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Controlling high blood pressure will save millions of lives

High blood pressure is a deadly disease that all too often goes untreated.

Approximately 10 million people die from high blood pressure (hypertension) each year, more than from all infectious diseases combined.

Most people living with high blood pressure have no symptoms. An estimated 1.4 billion people worldwide have high blood pressure, but many do not know that they have the condition.

In low- and middle-income countries, only one in ten people with high blood pressure has it under control.

But there’s good news:

  • Many of these hypertension deaths can be prevented.
  • Reducing blood pressure prevents stroke, heart attack, kidney damage and other health problems.
  • Treatment for high blood pressure is low-cost, safe, simple, and can be integrated into existing primary health care programs.
  • Developing an effective hypertension care program is a pathfinder for strengthening primary health care systems.

Our Goal

To increase global control of blood pressure from 14 to 50 percent, which would prevent more than 640,000 heart disease deaths each year among adults younger than 70.

How we work

We work with global, national and local partners to scale up proven blood pressure control strategies including the World Health Organization’s HEARTS technical package.

Our six step guide to scaling up a hypertension program and FAQ for clinicians treating hypertension highlight our five key strategies: 

Simple, proven treatment protocols

 Practical treatment protocols with specific medications, dosages and action steps for hypertension treatment can streamline care and improve adherence.

See treatment protocol examples from Bangladesh, Sri Lanka, Nigeria and watch a short video on why protocols matter.

Team-based care and task sharing

Patient outcomes improve when clinics expand the number of health workers who can manage hypertension according to simple protocols, and when treatment is available at the community level. Our team-based care guide can help program managers implement team-based care for hypertension at the primary care level.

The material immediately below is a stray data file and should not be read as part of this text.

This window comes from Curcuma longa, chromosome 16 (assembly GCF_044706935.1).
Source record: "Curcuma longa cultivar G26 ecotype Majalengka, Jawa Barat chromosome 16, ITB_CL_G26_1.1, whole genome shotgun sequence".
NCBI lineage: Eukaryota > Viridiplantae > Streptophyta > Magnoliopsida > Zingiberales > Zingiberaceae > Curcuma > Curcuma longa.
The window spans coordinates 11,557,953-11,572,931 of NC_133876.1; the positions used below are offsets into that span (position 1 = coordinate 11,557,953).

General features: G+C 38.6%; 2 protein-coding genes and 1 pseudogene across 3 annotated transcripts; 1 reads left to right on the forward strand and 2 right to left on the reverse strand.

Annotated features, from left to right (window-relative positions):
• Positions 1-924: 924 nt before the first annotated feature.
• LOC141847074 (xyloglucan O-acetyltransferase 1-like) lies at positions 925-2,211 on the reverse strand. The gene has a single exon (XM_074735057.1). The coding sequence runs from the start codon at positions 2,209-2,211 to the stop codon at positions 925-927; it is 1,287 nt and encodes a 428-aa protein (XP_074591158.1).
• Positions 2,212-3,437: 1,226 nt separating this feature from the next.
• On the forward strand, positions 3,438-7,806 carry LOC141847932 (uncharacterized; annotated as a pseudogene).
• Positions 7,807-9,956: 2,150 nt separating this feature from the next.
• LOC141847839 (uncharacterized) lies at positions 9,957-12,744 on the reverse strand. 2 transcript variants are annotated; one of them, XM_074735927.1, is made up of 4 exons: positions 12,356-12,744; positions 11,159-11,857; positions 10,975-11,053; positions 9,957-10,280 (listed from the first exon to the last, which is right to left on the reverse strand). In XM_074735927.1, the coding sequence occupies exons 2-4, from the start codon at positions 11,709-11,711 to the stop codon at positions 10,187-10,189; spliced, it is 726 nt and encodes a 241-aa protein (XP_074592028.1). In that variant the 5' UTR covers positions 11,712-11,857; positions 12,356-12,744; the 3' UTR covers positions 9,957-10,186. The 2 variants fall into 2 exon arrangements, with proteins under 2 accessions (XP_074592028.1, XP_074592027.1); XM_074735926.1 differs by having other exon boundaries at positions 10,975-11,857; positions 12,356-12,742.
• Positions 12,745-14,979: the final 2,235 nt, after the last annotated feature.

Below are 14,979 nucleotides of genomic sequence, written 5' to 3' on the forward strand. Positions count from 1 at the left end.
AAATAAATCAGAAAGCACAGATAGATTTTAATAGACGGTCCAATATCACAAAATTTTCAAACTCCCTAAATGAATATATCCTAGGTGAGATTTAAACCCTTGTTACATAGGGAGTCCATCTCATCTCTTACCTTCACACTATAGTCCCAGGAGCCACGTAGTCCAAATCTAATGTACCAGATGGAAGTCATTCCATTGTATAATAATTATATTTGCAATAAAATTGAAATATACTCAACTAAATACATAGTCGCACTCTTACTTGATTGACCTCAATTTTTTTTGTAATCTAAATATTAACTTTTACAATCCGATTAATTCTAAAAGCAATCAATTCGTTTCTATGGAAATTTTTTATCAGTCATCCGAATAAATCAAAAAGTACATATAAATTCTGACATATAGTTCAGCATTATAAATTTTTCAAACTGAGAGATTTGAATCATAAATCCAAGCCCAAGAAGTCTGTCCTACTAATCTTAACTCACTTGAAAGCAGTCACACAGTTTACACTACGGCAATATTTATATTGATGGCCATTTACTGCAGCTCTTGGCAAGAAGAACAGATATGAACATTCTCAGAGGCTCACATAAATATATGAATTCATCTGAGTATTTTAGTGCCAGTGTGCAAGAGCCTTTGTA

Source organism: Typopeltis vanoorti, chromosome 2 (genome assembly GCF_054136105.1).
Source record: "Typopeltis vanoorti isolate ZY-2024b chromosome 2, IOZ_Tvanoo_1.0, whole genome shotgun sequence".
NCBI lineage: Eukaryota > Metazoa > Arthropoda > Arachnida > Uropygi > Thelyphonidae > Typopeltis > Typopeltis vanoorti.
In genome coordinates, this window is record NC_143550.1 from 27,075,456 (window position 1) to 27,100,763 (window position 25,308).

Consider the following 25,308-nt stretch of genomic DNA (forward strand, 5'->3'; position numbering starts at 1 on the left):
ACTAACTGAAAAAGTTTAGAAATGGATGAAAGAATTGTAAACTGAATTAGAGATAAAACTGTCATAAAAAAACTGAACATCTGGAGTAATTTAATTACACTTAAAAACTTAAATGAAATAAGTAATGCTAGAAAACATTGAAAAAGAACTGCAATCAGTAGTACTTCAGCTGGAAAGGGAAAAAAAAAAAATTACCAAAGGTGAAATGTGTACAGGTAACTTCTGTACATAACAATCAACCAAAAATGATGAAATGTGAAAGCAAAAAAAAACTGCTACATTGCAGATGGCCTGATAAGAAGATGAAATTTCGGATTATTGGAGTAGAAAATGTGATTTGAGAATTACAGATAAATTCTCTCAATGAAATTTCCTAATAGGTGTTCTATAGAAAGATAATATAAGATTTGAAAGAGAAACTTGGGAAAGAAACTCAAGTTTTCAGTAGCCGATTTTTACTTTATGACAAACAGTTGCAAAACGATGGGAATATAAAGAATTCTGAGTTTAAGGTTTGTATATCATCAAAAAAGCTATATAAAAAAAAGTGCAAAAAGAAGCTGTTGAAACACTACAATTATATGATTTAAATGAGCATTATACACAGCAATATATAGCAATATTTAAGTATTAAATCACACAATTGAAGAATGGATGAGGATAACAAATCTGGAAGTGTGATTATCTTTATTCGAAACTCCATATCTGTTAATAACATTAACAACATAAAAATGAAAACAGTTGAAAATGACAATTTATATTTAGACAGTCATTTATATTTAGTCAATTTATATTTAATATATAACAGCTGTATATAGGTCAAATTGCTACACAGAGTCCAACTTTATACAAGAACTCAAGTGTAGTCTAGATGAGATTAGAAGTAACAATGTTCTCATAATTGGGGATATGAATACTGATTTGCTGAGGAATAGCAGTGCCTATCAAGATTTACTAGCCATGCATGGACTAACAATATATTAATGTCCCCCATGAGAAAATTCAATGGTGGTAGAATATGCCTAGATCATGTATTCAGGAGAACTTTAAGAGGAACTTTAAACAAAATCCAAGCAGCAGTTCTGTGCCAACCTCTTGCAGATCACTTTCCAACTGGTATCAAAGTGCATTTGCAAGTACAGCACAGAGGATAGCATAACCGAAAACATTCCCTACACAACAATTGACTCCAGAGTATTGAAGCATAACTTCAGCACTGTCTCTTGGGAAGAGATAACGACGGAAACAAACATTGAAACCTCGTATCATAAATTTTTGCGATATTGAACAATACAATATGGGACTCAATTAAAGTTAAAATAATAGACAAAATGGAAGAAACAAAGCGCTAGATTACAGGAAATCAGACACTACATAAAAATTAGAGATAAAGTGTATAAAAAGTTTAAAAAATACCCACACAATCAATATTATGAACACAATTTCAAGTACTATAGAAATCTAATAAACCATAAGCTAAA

Access to quality, affordable hypertension medications

Regular, uninterrupted access to affordable and good quality medications is necessary for effective hypertension treatment. Our first-of-its-kind report identifies strategies to improve access to affordable blood pressure medicine in low- and middle-income countries.

Patient-centered care

Patient-centered care can reduce the barriers to blood pressure control. Key strategies are to provide easy-to-take medication regimens, free or low-cost medications and follow-up visits and making blood pressure monitoring and medications readily available in the community near the patient’s home.

Information systems

We are leveraging innovative health information systems that allow for continuous, real-time patient and program monitoring. Simple, a user-friendly mobile application we developed alongside health care workers is a free, fast, open-source electronic health record that replaces paper records, making it faster and easier for providers to track patients’ blood pressure and medications.

Our Work in Action

We’re supporting the development and implementation of evidence-based hypertension control programs in Bangladesh, China, Ethiopia, India, Nigeria, the Philippines, Thailand, Sri Lanka and Vietnam, plus 22 countries in the PAHO (Latin America and the Caribbean) region.

More than 6 million people have received hypertension care and treatment in these programs since the launch of Resolve to Save Lives in 2017.

Blood pressure measurement in India, Thailand and China

During the COVID-19 pandemic, we supported our partners as they adapted hypertension care delivery so patients could continue to receive the lifesaving medications and routine follow-ups to manage their blood pressure.

We supported the Nigeria HISP team for the Nigeria Federal Ministry of Health, the University of Oslo, WHO Nigeria, and the World Health Organization to develop a new hypertension control package for the District Health Information System 2 (DHIS2)—a free, open-source health management data platform.

Pharmacist in Thailand

Where We Work: Hypertension Control

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